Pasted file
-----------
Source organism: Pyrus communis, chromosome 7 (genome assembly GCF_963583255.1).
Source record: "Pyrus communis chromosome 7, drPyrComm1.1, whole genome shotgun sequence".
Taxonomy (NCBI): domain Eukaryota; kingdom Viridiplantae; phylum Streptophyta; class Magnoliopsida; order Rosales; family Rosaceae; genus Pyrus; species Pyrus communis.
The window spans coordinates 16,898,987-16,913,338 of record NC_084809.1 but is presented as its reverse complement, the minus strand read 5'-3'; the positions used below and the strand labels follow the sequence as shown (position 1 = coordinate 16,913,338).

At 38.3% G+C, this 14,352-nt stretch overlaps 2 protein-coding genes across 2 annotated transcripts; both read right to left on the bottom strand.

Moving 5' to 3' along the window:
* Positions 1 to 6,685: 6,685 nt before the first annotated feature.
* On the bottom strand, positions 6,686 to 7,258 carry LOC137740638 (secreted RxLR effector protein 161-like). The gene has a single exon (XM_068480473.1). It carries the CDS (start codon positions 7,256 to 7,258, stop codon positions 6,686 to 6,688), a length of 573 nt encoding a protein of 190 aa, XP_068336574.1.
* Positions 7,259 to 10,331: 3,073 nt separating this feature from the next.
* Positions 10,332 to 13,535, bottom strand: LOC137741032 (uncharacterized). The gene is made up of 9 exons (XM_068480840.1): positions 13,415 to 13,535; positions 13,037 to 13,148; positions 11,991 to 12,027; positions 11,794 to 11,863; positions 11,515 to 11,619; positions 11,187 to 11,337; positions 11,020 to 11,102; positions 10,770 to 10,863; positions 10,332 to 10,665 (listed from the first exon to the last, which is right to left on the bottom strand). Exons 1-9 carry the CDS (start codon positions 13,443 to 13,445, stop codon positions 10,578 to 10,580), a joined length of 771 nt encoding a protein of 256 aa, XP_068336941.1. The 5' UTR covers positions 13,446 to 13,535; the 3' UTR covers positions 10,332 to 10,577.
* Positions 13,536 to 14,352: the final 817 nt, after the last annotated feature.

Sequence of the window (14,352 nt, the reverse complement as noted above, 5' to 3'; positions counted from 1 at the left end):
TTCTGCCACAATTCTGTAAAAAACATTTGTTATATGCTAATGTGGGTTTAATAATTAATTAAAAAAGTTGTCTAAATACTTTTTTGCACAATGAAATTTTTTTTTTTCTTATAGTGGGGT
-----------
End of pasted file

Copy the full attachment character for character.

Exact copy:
Source organism: Pyrus communis, chromosome 7 (genome assembly GCF_963583255.1).
Source record: "Pyrus communis chromosome 7, drPyrComm1.1, whole genome shotgun sequence".
Taxonomy (NCBI): domain Eukaryota; kingdom Viridiplantae; phylum Streptophyta; class Magnoliopsida; order Rosales; family Rosaceae; genus Pyrus; species Pyrus communis.
The window spans coordinates 16,898,987-16,913,338 of record NC_084809.1 but is presented as its reverse complement, the minus strand read 5'-3'; the positions used below and the strand labels follow the sequence as shown (position 1 = coordinate 16,913,338).

At 38.3% G+C, this 14,352-nt stretch overlaps 2 protein-coding genes across 2 annotated transcripts; both read right to left on the bottom strand.

Moving 5' to 3' along the window:
* Positions 1 to 6,685: 6,685 nt before the first annotated feature.
* On the bottom strand, positions 6,686 to 7,258 carry LOC137740638 (secreted RxLR effector protein 161-like). The gene has a single exon (XM_068480473.1). It carries the CDS (start codon positions 7,256 to 7,258, stop codon positions 6,686 to 6,688), a length of 573 nt encoding a protein of 190 aa, XP_068336574.1.
* Positions 7,259 to 10,331: 3,073 nt separating this feature from the next.
* Positions 10,332 to 13,535, bottom strand: LOC137741032 (uncharacterized). The gene is made up of 9 exons (XM_068480840.1): positions 13,415 to 13,535; positions 13,037 to 13,148; positions 11,991 to 12,027; positions 11,794 to 11,863; positions 11,515 to 11,619; positions 11,187 to 11,337; positions 11,020 to 11,102; positions 10,770 to 10,863; positions 10,332 to 10,665 (listed from the first exon to the last, which is right to left on the bottom strand). Exons 1-9 carry the CDS (start codon positions 13,443 to 13,445, stop codon positions 10,578 to 10,580), a joined length of 771 nt encoding a protein of 256 aa, XP_068336941.1. The 5' UTR covers positions 13,446 to 13,535; the 3' UTR covers positions 10,332 to 10,577.
* Positions 13,536 to 14,352: the final 817 nt, after the last annotated feature.

Sequence of the window (14,352 nt, the reverse complement as noted above, 5' to 3'; positions counted from 1 at the left end):
TTCTGCCACAATTCTGTAAAAAACATTTGTTATATGCTAATGTGGGTTTAATAATTAATTAAAAAAGTTGTCTAAATACTTTTTTGCACAATGAAATTTTTTTTTTTCTTATAGTGGGGT